As Sharing Health-Care Costs Takes Off, States Warn: It Isn’t Insurance (#GotBitcoin?)
Religious organizations that provide an alternative to health insurance are growing rapidly but remain largely unregulated. As Sharing Health-Care Costs Takes Off, States Warn: It Isn’t Insurance (#GotBitcoin?)
Religious organizations where members help pay each other’s medical bills have grown from niche insurance alternatives to operations bringing in hundreds of millions of dollars, an increase that is also driving more consumer complaints and state scrutiny.
More than a million people have joined the groups, known as health-care sharing ministries, up from an estimated 200,000 before the Affordable Care Act, which granted members an exemption from the law’s penalty for not having health insurance. The organizations generally provide a health-care cost-sharing arrangement among people with similar religious beliefs, and their cost is often far lower than full health insurance.
Consumers typically pay a set monthly amount that goes into a general account or directly to others who have an eligible medical bill. They also submit their own eligible bills to be shared by other members.
As membership swells, more people have complained that their medical bills weren’t paid or were paid months late. Some states said they have seen an increase in complaints filed with regulators. More negative reviews have also appeared online.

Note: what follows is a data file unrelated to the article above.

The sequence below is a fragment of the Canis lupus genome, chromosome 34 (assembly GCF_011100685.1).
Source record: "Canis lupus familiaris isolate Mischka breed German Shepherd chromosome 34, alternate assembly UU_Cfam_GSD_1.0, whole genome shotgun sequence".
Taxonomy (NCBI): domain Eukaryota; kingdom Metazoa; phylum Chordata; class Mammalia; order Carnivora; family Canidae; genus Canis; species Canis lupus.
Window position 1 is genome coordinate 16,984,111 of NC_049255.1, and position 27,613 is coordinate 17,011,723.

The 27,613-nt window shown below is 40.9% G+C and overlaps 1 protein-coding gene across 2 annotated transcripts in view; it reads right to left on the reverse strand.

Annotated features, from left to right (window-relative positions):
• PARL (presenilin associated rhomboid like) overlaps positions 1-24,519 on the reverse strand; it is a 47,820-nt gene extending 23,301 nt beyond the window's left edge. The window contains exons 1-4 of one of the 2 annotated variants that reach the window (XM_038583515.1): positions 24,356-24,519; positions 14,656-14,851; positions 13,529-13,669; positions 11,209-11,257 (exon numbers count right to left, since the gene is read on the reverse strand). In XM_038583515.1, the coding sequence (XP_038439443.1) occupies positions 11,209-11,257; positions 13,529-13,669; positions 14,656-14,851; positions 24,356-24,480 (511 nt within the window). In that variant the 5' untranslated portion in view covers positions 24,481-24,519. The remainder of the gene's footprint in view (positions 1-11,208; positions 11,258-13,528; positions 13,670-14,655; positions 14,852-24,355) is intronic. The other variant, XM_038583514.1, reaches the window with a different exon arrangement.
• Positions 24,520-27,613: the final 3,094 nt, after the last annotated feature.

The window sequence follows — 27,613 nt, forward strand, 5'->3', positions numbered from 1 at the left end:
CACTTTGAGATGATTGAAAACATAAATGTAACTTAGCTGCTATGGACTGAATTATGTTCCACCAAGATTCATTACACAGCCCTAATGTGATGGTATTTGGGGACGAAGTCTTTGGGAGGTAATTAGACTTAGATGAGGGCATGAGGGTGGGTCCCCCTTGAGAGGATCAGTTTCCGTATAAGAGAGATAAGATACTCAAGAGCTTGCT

Because the ministries aren’t regulated by state insurance commissioners, consumers have little recourse. Many legislatures have passed bills guarding the ministries from state regulation, on the grounds that the state shouldn’t interfere in a religious organization.
Sharing ministries say the uptick in complaints is negligible when compared against the surge in membership. They also say they tell members they aren’t buying insurance and that they have an appeals process for denied claims.
Unlike plans sold on the ACA exchanges, health-care sharing ministries have many limitations. Most don’t cover pre-existing conditions or preventive services such as checkups and mammograms. They don’t cover abortion and most birth control, and typically don’t share bills for mental-health services or addiction treatment. They may have limits on the total amount that will be paid for any treatment.
Millions of dollars are at stake. Among some of the largest ministries, Christian Healthcare Ministries, based in Barberton, Ohio, reported $340 million in revenue in its 2017 tax filing. Liberty HealthShare of Canton, Ohio, saw its total program revenue surge from $6.5 million in 2015 to $65 million in 2017. Samaritan Ministries International of Peoria, Ill., said its members shared $1.2 billion in health-care bills from 2007 through 2017.
Insurance regulators in several states have taken action.
The Nebraska Department of Insurance in 2018 warned that health-care sharing ministries aren’t insurance, aren’t regulated and can’t be forced to pay members’ medical bills.
Last month, Washington’s state insurance commissioner ordered two affiliated entities, Aliera Healthcare Inc. and Trinity HealthShare Inc., to stop sales in the state, saying Trinity wasn’t a legitimate health-care sharing ministry and Aliera’s promotional efforts could mislead consumers into believing the products were insurance.
Mike Kreidler, the Washington insurance commissioner, said his agency is investigating other entities described as health-care sharing ministries.
“There are some other opportunists in the insurance business who are attempting to take advantage of what they perceive as a loophole,” he said.
The insurance regulator in Texas has made similar allegations against Aliera and Trinity, saying they weren’t legitimate sharing ministries and were illegally operating as insurers, while spending a small fraction of customers’ money on health care.